Arab West Report Middle East Published Articles

Bring Back our Coptic Girls

Coptic Kidnapping

Seeking commonality with the outrage over the schoolgirls kidnapped in Nigeria by Boko Haram, Ebram Louis and the Association of Victims of Abductions and Enforced Disapperances (AVAED) is launching a hashtag of his own. #BringBackOurCopticGirlsEgypt.

I might advise to remove the ‘Egypt’ from the hashtag, thinking ‘Coptic’ builds sufficiently on the now viral #BringBackOurGirls. But Ebram is a dedicated advocate and researcher, and the issue of kidnapped Coptic women is longstanding.

Here I share some recent reflections on the issue, from an article in Arab West Report, excerpting my reflection on the difficulty of this research:

One of the greatest horrors that can befall a family is the sudden disappearance of their child. No country in the world could doubt such tragedy. Why then does controversy surround Coptic minors?

There are two prominent reasons, and both relate to the contested sectarian nature of Egyptian society. While Muslims and Christians live side by side as neighbors, colleagues, and often friends, there is an undercurrent of tension among many, stemming from religious identity. During a moment of crisis or a community dispute, sides can be drawn along religious lines.

Many Christians harbor suspicions that the Islam in a Muslim will push an otherwise friendly neighbor to discrimination, or worse. Many Muslims harbor criticisms that Christians are actually treated better than the average Muslim in society, yet complain constantly. While this tension is generally unspoken a disappearance can shatter the peace.

The first reason is due to an often heard accusation: The girl was kidnapped, with blame assigned to extremist Salafi Muslims. Salafis are understood to be very traditional, and though not necessarily anti-Coptic in essence, often hold a viewpoint assigning non-Muslims a secondary status as if in the historical Islamic caliphate. They also believe in early marriage for women, often below the Egyptian legal age of consent of eighteen. Combining these two characteristics it is posited that some Salafis will kidnap Coptic minors and convert them to Islam to weaken their community, and then marry them off within the Muslim fold.

Setting aside for now the legitimacy of this accusation, it is easy to comprehend its inflammatory nature within a sectarian-laced society. Muslims would be horrified to imagine that such a crime is committed, but furthermore, that it is committed on a religious rationale. But at the same time the alleged crime touches the nerve points of Coptic consciousness, molded over centuries of living within that historical secondary status. Raising the accusation offends Muslims, denying it embitters Christians.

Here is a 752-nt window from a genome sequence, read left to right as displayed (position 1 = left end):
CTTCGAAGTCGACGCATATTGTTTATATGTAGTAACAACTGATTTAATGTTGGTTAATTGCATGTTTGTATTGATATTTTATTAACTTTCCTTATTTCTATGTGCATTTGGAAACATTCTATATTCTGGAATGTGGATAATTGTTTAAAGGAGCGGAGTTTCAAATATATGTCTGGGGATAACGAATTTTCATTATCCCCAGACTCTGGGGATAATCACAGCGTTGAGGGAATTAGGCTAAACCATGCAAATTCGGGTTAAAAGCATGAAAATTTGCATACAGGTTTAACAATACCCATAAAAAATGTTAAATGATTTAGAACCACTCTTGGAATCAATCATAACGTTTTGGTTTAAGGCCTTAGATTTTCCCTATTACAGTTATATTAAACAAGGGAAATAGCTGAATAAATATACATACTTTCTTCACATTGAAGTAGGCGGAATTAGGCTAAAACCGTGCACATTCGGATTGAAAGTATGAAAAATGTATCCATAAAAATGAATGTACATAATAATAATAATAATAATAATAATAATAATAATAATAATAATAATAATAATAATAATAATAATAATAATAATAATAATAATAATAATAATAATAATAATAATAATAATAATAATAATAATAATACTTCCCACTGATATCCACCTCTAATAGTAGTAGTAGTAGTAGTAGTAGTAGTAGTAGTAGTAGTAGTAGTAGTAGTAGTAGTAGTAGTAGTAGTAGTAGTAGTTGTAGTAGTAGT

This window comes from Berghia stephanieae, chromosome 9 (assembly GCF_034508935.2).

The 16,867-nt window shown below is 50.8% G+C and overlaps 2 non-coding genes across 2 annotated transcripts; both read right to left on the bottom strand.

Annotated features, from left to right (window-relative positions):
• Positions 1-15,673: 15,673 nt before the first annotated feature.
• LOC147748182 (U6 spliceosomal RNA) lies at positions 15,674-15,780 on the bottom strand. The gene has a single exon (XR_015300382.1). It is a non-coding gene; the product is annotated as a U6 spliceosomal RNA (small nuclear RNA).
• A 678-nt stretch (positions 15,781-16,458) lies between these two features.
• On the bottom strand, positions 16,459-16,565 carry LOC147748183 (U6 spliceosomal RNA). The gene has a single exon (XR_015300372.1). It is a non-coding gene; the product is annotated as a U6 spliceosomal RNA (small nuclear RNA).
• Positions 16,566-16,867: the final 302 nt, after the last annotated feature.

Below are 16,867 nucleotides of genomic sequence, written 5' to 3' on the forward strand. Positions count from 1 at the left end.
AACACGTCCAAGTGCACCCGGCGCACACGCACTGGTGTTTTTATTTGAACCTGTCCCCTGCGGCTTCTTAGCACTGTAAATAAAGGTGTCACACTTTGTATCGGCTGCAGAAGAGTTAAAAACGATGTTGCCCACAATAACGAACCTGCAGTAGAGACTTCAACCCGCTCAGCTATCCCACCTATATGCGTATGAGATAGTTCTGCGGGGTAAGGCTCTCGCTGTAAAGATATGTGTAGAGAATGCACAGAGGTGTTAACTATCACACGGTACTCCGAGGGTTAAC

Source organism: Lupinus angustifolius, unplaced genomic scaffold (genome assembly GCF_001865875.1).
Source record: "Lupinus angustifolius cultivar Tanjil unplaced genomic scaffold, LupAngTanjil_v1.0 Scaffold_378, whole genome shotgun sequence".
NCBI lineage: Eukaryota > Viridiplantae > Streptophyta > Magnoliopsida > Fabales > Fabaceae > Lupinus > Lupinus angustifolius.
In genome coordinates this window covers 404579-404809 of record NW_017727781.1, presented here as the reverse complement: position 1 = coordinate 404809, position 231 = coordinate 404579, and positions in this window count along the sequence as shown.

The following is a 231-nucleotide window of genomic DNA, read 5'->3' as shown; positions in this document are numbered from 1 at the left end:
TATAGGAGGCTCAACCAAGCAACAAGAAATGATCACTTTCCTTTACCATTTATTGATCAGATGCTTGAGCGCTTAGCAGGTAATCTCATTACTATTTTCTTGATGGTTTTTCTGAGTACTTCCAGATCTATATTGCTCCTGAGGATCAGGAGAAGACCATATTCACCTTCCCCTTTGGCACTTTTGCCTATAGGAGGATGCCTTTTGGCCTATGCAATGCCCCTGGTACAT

The second reason is due to the social setting surrounding the accusation of kidnapping. Much of Egypt maintains a patriarchal attachment to women, attaching their purity to the family or community’s status of honor and shame. If a woman loses her virginity outside of marriage the offense is felt by the community. A woman who disappears puts their honor at risk, no matter the reason for her absence.

This charged setting is amplified if the suspected disappearance crosses religious lines, in any direction. But first imagine the situation is not one of forced disappearance, but simply of individual choice. The decision of a female to attach herself in relationship outside of family approval is a scandal; it is even greater if the relationship is with a man of a different religion. The reasons can be many and are essentially human: Often they are of love, money, or the desire to escape a difficult home situation. The temptation can therefore be very strong for a family to defend its damaged honor by claiming their daughter has been kidnapped.

These two reasons help explain the controversy, but there is a third factor that may or may not be equally sectarian. The Egyptian state, especially outside of the major population centers, is notoriously weak. Police investigations are often feeble, and the judicial system takes years to process a case. Community transgressions are often left to be solved by the community – with security looking on – and if the crime takes place across religious lines the two sides are encouraged-cum-compelled to ‘reconcile’.

What is more difficult to say is if there is an additional sectarian aspect in police conduct. Christians often accuse security of paying even less attention to crimes against their community. In cases of disappearance of minors, sometimes they fail to investigate at all. Is this due to individual fanaticism, institutional bias, or simply a common indifference?